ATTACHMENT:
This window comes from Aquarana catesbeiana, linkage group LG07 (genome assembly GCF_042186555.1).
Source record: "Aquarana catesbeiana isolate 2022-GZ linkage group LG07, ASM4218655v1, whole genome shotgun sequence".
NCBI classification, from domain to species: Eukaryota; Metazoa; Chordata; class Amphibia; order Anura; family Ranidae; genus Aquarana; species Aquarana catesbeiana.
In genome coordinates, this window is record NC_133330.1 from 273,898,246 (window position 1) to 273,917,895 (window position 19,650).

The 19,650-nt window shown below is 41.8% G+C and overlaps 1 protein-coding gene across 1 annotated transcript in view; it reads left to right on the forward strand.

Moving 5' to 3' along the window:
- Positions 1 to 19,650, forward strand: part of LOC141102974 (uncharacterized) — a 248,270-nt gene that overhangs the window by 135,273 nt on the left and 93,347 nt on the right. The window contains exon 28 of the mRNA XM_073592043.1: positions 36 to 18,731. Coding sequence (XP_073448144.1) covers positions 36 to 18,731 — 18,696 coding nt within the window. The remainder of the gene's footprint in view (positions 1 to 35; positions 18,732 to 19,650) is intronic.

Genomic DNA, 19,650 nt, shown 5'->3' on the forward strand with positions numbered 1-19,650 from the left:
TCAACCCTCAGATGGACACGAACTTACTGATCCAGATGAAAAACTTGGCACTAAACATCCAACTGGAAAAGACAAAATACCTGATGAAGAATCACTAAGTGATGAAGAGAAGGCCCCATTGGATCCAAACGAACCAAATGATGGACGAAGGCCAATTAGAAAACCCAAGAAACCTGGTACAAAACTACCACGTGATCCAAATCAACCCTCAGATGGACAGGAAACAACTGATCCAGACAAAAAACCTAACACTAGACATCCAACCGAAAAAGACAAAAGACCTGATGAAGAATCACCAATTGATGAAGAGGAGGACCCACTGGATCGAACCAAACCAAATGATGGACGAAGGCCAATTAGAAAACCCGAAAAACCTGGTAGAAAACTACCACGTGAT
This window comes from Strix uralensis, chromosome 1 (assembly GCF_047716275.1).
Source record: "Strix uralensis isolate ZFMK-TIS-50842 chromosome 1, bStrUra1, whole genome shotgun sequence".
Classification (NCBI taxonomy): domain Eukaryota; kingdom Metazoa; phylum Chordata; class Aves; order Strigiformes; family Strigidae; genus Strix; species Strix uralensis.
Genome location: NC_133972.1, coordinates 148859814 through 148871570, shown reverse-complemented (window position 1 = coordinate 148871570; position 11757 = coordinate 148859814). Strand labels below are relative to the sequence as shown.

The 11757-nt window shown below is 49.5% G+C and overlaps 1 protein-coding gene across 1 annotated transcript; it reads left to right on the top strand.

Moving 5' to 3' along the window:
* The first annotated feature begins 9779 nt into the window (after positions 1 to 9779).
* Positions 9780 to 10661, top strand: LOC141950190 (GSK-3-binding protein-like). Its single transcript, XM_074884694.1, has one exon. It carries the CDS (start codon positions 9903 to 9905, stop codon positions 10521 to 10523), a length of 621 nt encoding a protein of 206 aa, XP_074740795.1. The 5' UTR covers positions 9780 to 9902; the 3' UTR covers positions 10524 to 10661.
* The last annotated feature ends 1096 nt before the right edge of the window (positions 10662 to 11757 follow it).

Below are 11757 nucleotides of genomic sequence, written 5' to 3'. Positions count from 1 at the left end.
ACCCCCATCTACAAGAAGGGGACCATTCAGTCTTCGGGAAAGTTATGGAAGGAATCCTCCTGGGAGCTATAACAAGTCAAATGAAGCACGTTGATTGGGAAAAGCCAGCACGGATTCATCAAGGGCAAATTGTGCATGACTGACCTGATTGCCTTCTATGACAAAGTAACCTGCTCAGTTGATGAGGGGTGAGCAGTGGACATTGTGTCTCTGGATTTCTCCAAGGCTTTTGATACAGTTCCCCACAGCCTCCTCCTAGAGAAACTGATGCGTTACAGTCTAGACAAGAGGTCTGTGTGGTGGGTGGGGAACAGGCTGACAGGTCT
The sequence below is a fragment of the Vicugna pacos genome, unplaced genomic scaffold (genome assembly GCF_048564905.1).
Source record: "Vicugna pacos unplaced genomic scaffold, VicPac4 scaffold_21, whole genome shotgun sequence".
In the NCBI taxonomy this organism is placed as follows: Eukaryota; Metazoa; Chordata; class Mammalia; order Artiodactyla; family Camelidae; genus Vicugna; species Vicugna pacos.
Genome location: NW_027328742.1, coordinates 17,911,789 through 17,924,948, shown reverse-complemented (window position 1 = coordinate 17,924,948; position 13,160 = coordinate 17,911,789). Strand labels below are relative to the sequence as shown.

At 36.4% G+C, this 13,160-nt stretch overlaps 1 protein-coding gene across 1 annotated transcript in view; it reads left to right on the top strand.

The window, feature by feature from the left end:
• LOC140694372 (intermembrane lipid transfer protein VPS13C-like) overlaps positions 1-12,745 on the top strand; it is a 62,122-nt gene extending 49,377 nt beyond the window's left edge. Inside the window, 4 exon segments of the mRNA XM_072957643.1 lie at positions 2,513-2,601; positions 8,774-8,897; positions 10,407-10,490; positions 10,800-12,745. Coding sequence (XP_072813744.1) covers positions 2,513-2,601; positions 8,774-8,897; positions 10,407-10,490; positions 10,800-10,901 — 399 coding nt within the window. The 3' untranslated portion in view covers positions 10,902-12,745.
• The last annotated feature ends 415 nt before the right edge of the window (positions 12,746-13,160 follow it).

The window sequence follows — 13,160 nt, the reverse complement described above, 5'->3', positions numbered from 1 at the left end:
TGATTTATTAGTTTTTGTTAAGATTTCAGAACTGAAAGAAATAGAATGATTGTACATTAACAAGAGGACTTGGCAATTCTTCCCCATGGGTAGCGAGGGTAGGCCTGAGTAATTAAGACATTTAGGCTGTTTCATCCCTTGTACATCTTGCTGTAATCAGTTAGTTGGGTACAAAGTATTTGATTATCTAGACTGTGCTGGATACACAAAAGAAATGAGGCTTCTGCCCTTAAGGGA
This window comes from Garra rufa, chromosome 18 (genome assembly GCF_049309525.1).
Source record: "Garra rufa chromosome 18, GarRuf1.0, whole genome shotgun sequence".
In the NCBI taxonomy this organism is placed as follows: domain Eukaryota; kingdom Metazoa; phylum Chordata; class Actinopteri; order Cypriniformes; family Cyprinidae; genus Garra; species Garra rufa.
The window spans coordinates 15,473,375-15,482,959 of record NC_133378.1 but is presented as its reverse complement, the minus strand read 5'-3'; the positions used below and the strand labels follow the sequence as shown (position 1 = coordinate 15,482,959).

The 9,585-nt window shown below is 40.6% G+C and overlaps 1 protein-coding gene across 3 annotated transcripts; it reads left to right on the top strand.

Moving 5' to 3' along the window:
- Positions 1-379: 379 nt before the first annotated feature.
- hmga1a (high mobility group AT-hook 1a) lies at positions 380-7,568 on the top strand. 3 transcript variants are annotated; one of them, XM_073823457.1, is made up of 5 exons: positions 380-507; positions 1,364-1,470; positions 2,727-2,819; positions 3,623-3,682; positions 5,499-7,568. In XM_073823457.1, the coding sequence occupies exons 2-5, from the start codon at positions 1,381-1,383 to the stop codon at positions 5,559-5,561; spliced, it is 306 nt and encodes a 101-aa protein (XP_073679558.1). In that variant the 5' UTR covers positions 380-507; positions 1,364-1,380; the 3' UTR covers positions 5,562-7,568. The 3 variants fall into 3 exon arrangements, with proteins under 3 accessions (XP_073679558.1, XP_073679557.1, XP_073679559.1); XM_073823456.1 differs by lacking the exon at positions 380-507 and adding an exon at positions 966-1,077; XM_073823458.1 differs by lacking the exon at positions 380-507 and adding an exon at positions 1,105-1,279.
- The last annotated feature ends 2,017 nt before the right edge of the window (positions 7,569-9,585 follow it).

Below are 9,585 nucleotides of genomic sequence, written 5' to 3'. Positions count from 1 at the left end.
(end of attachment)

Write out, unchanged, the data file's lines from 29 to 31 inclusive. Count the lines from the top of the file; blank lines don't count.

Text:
The window sequence follows — 13,160 nt, the reverse complement described above, 5'->3', positions numbered from 1 at the left end:
TGATTTATTAGTTTTTGTTAAGATTTCAGAACTGAAAGAAATAGAATGATTGTACATTAACAAGAGGACTTGGCAATTCTTCCCCATGGGTAGCGAGGGTAGGCCTGAGTAATTAAGACATTTAGGCTGTTTCATCCCTTGTACATCTTGCTGTAATCAGTTAGTTGGGTACAAAGTATTTGATTATCTAGACTGTGCTGGATACACAAAAGAAATGAGGCTTCTGCCCTTAAGGGA
This window comes from Garra rufa, chromosome 18 (genome assembly GCF_049309525.1).